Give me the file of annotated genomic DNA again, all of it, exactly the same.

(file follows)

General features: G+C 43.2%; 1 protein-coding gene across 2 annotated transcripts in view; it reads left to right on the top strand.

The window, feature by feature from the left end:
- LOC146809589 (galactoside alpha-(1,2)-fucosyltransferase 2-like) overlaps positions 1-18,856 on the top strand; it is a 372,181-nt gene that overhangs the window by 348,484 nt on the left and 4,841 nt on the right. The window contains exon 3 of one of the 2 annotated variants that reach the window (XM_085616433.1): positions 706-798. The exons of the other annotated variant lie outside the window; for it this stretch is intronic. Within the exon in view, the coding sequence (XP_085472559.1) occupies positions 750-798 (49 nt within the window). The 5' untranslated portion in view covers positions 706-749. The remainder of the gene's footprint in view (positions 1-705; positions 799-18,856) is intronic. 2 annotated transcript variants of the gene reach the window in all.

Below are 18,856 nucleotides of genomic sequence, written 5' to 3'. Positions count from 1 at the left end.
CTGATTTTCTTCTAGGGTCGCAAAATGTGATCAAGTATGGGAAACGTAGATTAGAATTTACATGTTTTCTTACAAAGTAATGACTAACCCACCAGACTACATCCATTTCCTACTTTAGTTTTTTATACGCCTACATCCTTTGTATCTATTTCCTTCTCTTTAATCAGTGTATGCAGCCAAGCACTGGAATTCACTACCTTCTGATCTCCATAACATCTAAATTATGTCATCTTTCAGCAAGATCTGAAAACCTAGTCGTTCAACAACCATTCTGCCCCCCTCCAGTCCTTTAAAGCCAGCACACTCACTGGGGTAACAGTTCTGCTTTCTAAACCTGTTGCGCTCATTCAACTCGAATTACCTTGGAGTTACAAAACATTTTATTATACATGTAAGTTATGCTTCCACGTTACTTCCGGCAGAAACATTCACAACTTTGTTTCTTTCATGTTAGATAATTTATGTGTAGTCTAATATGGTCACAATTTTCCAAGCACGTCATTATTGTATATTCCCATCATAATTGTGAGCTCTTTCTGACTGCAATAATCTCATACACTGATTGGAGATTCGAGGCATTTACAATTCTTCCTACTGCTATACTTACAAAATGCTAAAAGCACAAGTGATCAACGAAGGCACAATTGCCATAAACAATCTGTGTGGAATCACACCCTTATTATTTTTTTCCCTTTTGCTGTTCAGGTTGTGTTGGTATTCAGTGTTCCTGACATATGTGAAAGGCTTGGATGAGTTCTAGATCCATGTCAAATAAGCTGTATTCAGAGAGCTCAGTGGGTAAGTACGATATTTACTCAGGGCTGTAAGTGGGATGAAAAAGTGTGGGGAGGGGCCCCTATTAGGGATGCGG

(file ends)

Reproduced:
General features: G+C 43.2%; 1 protein-coding gene across 2 annotated transcripts in view; it reads left to right on the top strand.

The window, feature by feature from the left end:
- LOC146809589 (galactoside alpha-(1,2)-fucosyltransferase 2-like) overlaps positions 1-18,856 on the top strand; it is a 372,181-nt gene that overhangs the window by 348,484 nt on the left and 4,841 nt on the right. The window contains exon 3 of one of the 2 annotated variants that reach the window (XM_085616433.1): positions 706-798. The exons of the other annotated variant lie outside the window; for it this stretch is intronic. Within the exon in view, the coding sequence (XP_085472559.1) occupies positions 750-798 (49 nt within the window). The 5' untranslated portion in view covers positions 706-749. The remainder of the gene's footprint in view (positions 1-705; positions 799-18,856) is intronic. 2 annotated transcript variants of the gene reach the window in all.

Below are 18,856 nucleotides of genomic sequence, written 5' to 3'. Positions count from 1 at the left end.
CTGATTTTCTTCTAGGGTCGCAAAATGTGATCAAGTATGGGAAACGTAGATTAGAATTTACATGTTTTCTTACAAAGTAATGACTAACCCACCAGACTACATCCATTTCCTACTTTAGTTTTTTATACGCCTACATCCTTTGTATCTATTTCCTTCTCTTTAATCAGTGTATGCAGCCAAGCACTGGAATTCACTACCTTCTGATCTCCATAACATCTAAATTATGTCATCTTTCAGCAAGATCTGAAAACCTAGTCGTTCAACAACCATTCTGCCCCCCTCCAGTCCTTTAAAGCCAGCACACTCACTGGGGTAACAGTTCTGCTTTCTAAACCTGTTGCGCTCATTCAACTCGAATTACCTTGGAGTTACAAAACATTTTATTATACATGTAAGTTATGCTTCCACGTTACTTCCGGCAGAAACATTCACAACTTTGTTTCTTTCATGTTAGATAATTTATGTGTAGTCTAATATGGTCACAATTTTCCAAGCACGTCATTATTGTATATTCCCATCATAATTGTGAGCTCTTTCTGACTGCAATAATCTCATACACTGATTGGAGATTCGAGGCATTTACAATTCTTCCTACTGCTATACTTACAAAATGCTAAAAGCACAAGTGATCAACGAAGGCACAATTGCCATAAACAATCTGTGTGGAATCACACCCTTATTATTTTTTTCCCTTTTGCTGTTCAGGTTGTGTTGGTATTCAGTGTTCCTGACATATGTGAAAGGCTTGGATGAGTTCTAGATCCATGTCAAATAAGCTGTATTCAGAGAGCTCAGTGGGTAAGTACGATATTTACTCAGGGCTGTAAGTGGGATGAAAAAGTGTGGGGAGGGGCCCCTATTAGGGATGCGG